160 Sloane Street
(Corner Clinton Street)
Goulburn NSW 2580 Australia
Telephone: 02 4821 0707
Mandelson’s of Goulburn has a proud heritage that commenced in 1840 and is significant in the history of Goulburn and of New South Wales. Many interesting events and activities occurred here.
The guesthouse is named after Nathan Mandelson who opened the ‘The Goulburn Hotel’ in 1846 to provide accommodation that was ‘unrivalled in Goulburn and unsurpassed in the metropolis of Sydney’. The description remains accurate today.
Mandelson’s has been meticulously renovated in the style of the period. Guests can ‘absorb’ the elegance of the period and events from 160 years ago through the architecture, the grand rooms and the antique furnishings.
Goulburn itself has a very interesting history, and was the first inland city in Australia. Guests can walk from Mandelson’s to admire the striking architecture of public buildings and the beauty of the parks and gardens.
Private Railway to Sydney. Nathan Mandelson was a substantial shareholder in a new company that proposed to construct a private railway to Goulburn in the late 1840s. Mandelson was also appointed to the local committee formed to cooperate with the Sydney Railway Committee. The meetings that were held in the Ballroom here are recognised as the start of railways in Australia.
Government Railway to Sydney. The private initiative was overturned by the NSW Government, and not unsurprisingly it took until 1869 for the Government owned railway to be opened. The Governor of NSW, the Earl and Countess Belmore stayed at Mandelson’s when they visited Goulburn to open the railway. Apparently accommodation for the Countess has been arranged elsewhere in Goulburn, but she chose to stay at Mandelson’s. The Earl and the Countess walked from Mandelson’s to the railway station and then to Belmore Park when they planted the ‘Belmore Oak’.
Gold. Mandelson offered a substantial reward in April 1854 for the finding of commercial quantities of gold in the police district of Goulburn. Mandelson is reported as having 1000 ounces of gold in his possession after a trip to Braidwood.
Local Races. The Sydney Morning Herald of Saturday 24th August 1844 reports that "horses will be entered at Mr Mandelson’s Goulburn Inn for the first of three days racing on 8th October 1844". In 1849 he was elected as Treasurer of the Goulburn Annual Races. (A copy of the Sydney Morning Herald is on display at Mandelson’s).
Convict Transportation. In March 1849 public meetings were held at Mandelson’s for people opposed to the revival of transportation of convicts. They opposed the push from the wealthy squatters who controlled large areas of land to resume transportation as it provided a very cheap source of labour.
Coach Travel. In December 1851 Mandelson advertised that for the ‘lovers of speed and comfort’ he was providing a ‘splendid new four horse coach ‘The Shamrock’ that ‘will leave Goulburn for Sydney every Monday and Thursday evenings at six o’clock, arriving in Sydney every Tuesday and Friday evening’.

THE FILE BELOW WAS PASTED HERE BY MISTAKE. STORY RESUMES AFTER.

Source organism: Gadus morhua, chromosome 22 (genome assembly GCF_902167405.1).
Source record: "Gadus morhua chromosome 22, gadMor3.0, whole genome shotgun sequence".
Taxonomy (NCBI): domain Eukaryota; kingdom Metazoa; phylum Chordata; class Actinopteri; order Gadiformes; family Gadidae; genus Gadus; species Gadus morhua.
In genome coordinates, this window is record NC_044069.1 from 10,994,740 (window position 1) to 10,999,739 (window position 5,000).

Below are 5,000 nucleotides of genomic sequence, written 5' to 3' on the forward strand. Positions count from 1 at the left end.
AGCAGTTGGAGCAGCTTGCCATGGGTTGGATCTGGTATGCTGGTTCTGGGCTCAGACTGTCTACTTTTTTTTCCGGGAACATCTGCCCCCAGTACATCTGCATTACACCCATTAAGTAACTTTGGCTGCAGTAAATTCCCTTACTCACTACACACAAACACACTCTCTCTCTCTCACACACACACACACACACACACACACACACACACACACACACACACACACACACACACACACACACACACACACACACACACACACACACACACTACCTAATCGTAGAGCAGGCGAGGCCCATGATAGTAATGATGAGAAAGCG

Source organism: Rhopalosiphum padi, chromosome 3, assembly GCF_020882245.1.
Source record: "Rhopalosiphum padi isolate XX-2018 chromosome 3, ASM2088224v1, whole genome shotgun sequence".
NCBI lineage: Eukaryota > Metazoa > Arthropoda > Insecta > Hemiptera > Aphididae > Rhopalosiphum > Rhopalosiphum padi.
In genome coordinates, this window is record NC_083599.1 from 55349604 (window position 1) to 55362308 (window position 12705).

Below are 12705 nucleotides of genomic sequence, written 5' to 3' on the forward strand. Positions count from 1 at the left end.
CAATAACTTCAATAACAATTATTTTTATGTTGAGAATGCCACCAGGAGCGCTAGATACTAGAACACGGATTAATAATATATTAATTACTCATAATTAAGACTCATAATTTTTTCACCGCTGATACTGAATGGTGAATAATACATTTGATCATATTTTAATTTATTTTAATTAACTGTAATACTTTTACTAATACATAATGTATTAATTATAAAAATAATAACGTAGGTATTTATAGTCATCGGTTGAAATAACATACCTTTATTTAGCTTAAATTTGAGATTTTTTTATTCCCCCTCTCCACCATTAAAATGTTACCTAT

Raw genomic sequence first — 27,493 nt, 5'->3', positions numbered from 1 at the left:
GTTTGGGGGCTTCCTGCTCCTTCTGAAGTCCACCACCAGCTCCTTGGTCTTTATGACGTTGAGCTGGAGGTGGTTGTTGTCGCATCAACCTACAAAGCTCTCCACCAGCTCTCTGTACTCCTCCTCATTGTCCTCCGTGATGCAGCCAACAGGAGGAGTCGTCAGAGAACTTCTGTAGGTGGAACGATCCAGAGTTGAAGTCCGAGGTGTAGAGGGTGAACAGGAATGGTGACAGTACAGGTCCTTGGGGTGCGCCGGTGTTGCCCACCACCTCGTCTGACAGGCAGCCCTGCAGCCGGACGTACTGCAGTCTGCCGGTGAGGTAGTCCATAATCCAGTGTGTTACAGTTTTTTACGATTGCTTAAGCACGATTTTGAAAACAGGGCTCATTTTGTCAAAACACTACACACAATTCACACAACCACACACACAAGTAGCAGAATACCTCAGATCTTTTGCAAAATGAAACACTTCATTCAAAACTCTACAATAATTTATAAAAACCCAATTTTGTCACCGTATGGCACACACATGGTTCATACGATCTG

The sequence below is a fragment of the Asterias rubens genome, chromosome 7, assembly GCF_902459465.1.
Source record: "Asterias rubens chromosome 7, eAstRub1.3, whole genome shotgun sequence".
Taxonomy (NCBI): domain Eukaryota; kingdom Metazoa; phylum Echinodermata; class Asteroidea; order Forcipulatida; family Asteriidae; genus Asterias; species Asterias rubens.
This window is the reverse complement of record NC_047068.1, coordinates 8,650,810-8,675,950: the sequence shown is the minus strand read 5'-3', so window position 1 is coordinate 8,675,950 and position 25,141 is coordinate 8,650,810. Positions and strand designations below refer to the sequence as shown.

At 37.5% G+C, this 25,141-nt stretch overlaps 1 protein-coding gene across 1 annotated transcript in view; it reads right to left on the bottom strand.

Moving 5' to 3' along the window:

Stables. Mandelson also provided the ‘best stables in town’. The rear wall of the original stables still exists and can be seen at the back of Mandelsons along a public right of way, entered through the coach archway in Sloane Street.
Electric Telegraph. In May 1858 the first telegram was sent from the temporary office of the Electric Telegraph at The Goulburn Hotel, and the office remained here until April 1861.
Gas Lighting. In August 1859 it was advertised that the hotel had been renovated and refurnished, including the ‘laying of gas to the various apartments and bedrooms’.
Daniel Deniehy – a first republican. Daniel Deniehy had his solicitor's office at Mandelson’s from 1854 to 1858 (this is entered from Sloane Street or through the Mandelson’s sitting room). Deniehy moved from Sydney where he was known for his brilliant oratory skills and readiness to take on the big issues of the day. He was the local Member for Argyle, and is best remembered for his ‘Bunyip Aristocracy’ speeches that were delivered at Sydney Circular Quay and other locations. The speeches energised public opposition to the Wentworth proposal to have the new upper house of the NSW Government modelled on the British House of Lords, complete with hereditary peers (who would be the squatters in the colony). The public pressure led to both Houses being democratically elected. Deniehy also wrote to his sweetheart ‘Miss Adelaide Ironside’ while residing at Mandelson’s and apologising for his hasty departure from Sydney.(A copy of the letter is in one of the history books on display in the Mandelson’s Dining Room).
Following the early spectacular years, it appears that Mandelson’s had a succession of owners.
The ‘Goulburn High School’ was established in September 1871 and operated until October 1874 when a fire destroyed the stables at the rear of the premises.
The building was operated as a hotel with many licensees until 1916 when it was operated as a private hotel.
Mandelson’s of Goulburn was extensively renovated after being purchased in 1999. It was renamed ‘Mandelson’s of Goulburn’ to recognise the achievements of Nathan Mandelson. Claire and Steve Ayling purchased the Guesthouse in September 2011.
Request for Information
Claire and Steve Ayling are very interested in the history of Mandelson’s of Goulburn and regard themselves as ‘stewards’ of an important part of local history. We wish to expand the known history, and welcome stories and photographs of events and activities that have taken place at Mandelson’s of Goulburn.
160 Sloane Street(Corner Clinton Street), Goulburn NSW 2580 Australia
Telephone: 02 4821 0707